January 2013 Bar Bulletin
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January 2013 Bar Bulletin

Refresh Your Ideas of Power and Negotiation

By Adrienne Keith


Quick: What do you think makes a powerful negotiator? Is it someone who conveys dominance, whether it's physical dominance, social dominance or economic dominance? Or is it someone who can negotiate agreement without giving in?

I'm persuaded that the idea of threat-based power is outmoded in our modern world. Prompted by the updated edition, I recently re-read the negotiation primer Getting To Yes: Negotia­ting Agreement Without Giving In.

In concise fashion, authors Fisher, Ury and Patton identify the limits of positional bargaining and explain their "principled negotiation" strategy. In principled negotiation, parties resolve issues on their merits rather than by staking out positions and posturing their way to a deal. I commend the book to you to enhance, or refresh, your ideas about power in negotiation, whether you're advising a client, negotiating on a client's behalf or acting as a third-party neutral to resolve a dispute.

The principles of negotiation identified and explained in Getting To Yes are the kind that are easy to understand and yet potentially difficult to practice. It takes conscious effort to shift from labeling the other side's point of view as the problem and, instead, coming to understand the power their perspective holds for them and the emotional force they associate with it; however, this is the starting point for influencing the other side.1

Similarly, tuning in to the interests that are motivating the other side - their needs, desires, concerns and fears - takes more curiosity and attention to elicit than a simple list of demands. The promise of this approach is an agreement that better fits the needs of the individuals in the negotiation.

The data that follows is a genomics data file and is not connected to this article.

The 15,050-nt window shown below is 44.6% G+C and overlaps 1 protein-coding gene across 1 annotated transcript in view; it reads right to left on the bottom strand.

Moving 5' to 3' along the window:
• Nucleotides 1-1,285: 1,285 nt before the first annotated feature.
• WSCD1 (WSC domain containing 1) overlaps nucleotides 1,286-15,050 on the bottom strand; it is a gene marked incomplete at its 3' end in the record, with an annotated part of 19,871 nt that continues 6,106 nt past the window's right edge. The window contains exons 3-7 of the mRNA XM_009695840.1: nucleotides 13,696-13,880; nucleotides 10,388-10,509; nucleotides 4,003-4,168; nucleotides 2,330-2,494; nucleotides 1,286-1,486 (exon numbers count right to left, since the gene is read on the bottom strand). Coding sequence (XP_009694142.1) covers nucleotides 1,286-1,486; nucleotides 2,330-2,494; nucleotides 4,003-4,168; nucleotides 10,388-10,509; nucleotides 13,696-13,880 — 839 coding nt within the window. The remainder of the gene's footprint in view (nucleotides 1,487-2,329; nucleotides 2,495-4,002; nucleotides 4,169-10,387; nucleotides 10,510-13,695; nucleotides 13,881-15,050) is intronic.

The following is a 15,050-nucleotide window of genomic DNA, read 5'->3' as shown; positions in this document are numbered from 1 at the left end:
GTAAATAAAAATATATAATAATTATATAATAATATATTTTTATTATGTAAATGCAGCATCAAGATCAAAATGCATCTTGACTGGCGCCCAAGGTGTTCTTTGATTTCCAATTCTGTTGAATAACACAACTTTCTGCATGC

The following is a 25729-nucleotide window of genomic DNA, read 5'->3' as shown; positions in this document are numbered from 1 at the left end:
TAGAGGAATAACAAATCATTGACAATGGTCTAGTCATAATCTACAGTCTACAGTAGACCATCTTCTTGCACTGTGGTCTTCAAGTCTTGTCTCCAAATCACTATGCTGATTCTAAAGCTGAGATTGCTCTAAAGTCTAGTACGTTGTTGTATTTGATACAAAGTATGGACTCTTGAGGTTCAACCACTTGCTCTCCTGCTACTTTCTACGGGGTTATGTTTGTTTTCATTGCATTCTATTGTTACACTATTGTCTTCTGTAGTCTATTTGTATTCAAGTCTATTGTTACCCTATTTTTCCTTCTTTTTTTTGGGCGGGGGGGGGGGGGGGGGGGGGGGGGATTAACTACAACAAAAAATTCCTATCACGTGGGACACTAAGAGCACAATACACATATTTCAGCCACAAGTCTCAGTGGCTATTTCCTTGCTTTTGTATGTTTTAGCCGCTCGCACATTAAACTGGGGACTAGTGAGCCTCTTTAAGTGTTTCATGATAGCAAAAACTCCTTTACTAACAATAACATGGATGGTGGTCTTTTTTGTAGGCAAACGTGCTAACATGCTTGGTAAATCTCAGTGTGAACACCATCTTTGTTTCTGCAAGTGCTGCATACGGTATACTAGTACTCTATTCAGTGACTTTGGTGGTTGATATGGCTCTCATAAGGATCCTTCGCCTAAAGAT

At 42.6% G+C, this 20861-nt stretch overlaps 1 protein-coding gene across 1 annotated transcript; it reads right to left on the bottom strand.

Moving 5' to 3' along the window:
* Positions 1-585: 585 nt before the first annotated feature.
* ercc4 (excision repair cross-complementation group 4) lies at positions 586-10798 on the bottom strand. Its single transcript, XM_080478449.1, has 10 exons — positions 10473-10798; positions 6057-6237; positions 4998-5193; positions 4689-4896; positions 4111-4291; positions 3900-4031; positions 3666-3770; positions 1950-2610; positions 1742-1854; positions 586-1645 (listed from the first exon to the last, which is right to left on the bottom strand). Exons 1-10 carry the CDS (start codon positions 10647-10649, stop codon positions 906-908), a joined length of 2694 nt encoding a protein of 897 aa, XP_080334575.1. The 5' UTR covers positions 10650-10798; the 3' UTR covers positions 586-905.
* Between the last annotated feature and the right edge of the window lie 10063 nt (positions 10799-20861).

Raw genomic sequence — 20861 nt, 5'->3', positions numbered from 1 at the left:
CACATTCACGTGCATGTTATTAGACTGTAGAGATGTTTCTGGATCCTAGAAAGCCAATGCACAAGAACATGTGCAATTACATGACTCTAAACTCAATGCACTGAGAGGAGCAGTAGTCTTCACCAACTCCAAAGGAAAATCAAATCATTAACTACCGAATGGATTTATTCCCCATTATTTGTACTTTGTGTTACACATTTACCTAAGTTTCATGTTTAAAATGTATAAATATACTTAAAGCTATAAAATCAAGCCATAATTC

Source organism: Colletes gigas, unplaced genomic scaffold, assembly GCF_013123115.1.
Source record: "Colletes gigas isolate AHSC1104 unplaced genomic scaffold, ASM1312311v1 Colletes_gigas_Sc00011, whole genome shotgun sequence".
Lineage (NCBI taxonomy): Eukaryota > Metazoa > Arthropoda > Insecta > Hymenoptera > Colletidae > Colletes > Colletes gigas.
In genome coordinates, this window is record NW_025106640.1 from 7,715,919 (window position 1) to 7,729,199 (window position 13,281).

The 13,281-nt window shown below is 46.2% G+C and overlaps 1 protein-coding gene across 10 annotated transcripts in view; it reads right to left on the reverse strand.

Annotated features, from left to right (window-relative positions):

It's a very lawyerly impulse to feel that if you're talking, you're moving the other side toward agreement. After all, much of legal training focuses on making arguments to persuade another.

However, the opposite approach can hold power of its own: using silence, pauses and questions can achieve a lot in negotiation because they can prompt the other party to disclosures to fill the silence and can generate answers to problems rather than triggering resistance in the other party.2 Another principled negotiation practice that runs counter to legal training is to shift the message you deliver so that you first present your reasons and then offer a proposal.

As an attorney, it may take a concerted effort to use the skill of attacking the problem without blaming individuals, described by the authors as being "hard on the problem" and "soft on the person."3 A way we can begin implementing this is to affirm a principle in negotiation (for example, fairness), while also affirming an aspect of the pre-existing relationship (your appreciation of past efforts), and still seeking a reasonable agreement.4 Likewise, it may well take special effort to practice building rapport and working with emotion.

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